Multipattern Shower Head
Ecocamel, a premium water saving shower head OEM approached Papa Bravo to create, develop and realise a high end multi pattern shower head to compliment their existing aeration range. The many consideration of the brief was to have 3 selectable patterns and to minimise tooling investment whilst having the ability to integrate with their existing handle. Another consideration was for the 3 settings to have very distinct differences and shower feel that could also help with the varying pressures available (particularly as a low pressure solution) The last, but not least consideration was NOT to compromise the aerations (the drawing in of air to increase pressure whilst maintaining shower experience and reducing water usage).
In order to develop against the outlined brief, we took on extensive knowledge transfer to fully understand the ethos of both Ecocamel as a company as well as their products and the message that was being sent. With in depth technological investigation being key to understand what and how aeration (Venturi effect) worked not only in principle but under shower/spa specific applications. Then following market/competitor research, the foundations were set to begin ‘Real world’ concepts generation. As with many of our products they don’t typically following the text book process and we devised a product specific game plan concentrating especially on the unknown and long lead-time technical challenges and run these in parallel to form, styling, ergonomics and user interaction.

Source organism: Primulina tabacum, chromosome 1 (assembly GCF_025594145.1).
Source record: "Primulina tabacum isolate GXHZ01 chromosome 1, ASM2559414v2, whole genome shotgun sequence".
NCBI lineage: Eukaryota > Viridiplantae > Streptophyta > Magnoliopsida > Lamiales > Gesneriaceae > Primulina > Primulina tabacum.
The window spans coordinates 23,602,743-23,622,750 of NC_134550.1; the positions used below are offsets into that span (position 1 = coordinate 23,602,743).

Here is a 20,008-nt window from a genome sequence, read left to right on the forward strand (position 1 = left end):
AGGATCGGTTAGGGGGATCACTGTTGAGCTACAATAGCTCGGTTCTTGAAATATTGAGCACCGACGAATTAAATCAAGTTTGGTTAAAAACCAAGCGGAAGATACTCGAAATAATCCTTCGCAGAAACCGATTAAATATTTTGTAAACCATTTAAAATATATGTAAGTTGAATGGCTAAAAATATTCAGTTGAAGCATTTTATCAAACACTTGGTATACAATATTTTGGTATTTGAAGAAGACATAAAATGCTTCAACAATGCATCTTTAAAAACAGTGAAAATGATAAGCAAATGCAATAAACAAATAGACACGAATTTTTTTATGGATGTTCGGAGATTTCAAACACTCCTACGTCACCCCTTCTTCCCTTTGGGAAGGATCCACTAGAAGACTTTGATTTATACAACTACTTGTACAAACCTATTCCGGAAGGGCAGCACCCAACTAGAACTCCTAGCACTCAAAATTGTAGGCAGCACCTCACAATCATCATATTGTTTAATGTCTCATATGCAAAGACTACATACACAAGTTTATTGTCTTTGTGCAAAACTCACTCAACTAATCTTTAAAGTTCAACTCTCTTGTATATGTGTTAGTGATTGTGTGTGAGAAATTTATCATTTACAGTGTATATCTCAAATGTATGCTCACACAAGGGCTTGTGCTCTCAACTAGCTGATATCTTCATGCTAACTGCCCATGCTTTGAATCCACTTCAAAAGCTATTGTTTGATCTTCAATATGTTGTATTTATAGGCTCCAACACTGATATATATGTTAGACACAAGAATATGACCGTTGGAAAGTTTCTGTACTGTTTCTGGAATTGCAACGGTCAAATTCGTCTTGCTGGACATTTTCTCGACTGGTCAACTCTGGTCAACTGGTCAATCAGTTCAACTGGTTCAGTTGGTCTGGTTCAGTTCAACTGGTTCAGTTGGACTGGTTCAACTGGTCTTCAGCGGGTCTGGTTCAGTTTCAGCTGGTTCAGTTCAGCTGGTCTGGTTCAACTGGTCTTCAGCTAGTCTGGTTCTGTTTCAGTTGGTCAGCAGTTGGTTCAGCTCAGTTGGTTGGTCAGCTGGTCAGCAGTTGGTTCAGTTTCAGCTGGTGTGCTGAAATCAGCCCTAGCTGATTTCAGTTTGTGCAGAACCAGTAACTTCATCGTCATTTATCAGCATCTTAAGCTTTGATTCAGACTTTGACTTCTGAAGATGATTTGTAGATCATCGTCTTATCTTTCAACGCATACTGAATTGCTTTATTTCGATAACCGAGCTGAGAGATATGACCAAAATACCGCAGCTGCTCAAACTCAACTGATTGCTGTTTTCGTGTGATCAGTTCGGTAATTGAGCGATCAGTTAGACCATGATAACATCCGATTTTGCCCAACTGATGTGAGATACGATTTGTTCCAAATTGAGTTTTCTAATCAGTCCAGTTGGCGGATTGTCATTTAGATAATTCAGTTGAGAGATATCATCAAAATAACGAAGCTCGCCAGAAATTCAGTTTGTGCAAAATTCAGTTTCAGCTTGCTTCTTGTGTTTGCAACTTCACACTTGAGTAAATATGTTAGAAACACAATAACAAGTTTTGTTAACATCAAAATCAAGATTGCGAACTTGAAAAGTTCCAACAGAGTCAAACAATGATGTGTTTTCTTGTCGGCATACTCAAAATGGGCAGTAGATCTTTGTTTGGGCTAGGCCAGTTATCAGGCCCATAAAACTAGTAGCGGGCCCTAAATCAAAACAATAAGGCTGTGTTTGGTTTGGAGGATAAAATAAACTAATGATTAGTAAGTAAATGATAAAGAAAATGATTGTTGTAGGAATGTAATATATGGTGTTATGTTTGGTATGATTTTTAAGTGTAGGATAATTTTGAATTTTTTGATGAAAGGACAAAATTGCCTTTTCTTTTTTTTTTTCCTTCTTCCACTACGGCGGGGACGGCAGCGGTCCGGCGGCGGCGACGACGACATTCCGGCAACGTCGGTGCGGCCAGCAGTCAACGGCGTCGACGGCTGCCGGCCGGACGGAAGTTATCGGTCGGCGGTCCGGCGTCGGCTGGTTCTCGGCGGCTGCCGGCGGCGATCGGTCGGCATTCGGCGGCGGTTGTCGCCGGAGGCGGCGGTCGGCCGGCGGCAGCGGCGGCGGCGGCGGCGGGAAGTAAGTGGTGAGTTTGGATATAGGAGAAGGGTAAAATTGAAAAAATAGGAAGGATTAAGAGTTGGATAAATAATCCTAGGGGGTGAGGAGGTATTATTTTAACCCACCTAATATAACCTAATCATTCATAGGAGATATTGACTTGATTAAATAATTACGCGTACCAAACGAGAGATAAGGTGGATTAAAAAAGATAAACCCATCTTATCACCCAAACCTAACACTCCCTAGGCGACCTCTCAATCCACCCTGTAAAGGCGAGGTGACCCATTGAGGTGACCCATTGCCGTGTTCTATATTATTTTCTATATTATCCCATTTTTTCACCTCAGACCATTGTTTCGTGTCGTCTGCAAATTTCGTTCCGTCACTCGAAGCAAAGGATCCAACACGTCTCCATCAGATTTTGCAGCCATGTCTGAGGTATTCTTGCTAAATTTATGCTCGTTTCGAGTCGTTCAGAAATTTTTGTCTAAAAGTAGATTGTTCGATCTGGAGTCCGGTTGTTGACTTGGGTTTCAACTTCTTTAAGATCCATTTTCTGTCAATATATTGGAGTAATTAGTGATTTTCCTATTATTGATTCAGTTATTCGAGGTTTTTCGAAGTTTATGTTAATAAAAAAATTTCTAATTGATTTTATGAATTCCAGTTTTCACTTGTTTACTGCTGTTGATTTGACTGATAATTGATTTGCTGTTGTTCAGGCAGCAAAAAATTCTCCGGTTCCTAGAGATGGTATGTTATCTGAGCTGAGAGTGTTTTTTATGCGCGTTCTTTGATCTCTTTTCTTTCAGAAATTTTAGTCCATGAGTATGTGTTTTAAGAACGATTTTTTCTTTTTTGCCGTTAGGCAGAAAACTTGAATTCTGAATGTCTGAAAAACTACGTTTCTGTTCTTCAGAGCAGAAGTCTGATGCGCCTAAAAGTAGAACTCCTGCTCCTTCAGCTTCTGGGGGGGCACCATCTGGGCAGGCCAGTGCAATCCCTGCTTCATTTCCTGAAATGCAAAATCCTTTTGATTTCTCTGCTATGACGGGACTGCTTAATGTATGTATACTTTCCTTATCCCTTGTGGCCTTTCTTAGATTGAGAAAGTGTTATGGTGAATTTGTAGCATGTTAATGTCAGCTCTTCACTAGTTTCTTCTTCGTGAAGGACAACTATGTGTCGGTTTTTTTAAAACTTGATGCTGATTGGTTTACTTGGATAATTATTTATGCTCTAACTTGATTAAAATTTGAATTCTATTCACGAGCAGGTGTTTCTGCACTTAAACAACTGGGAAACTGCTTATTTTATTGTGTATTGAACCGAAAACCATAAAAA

Following a few months of soggy feet and driving our partners wild with continuous shower prototypes to test and critique our multi pattern we and our client where ready to release to production. we have a very simple discipline when designing a product, and that is ‘design for manufacturer right from the start’, this prevents drastic changes and re-design and allows the product to flow seamlessly into tool manufacture and production thereafter. The multi pattern was no exception to this rule, with the tool manufacture commencing a week after design release and first tool trials 30 days thereafter.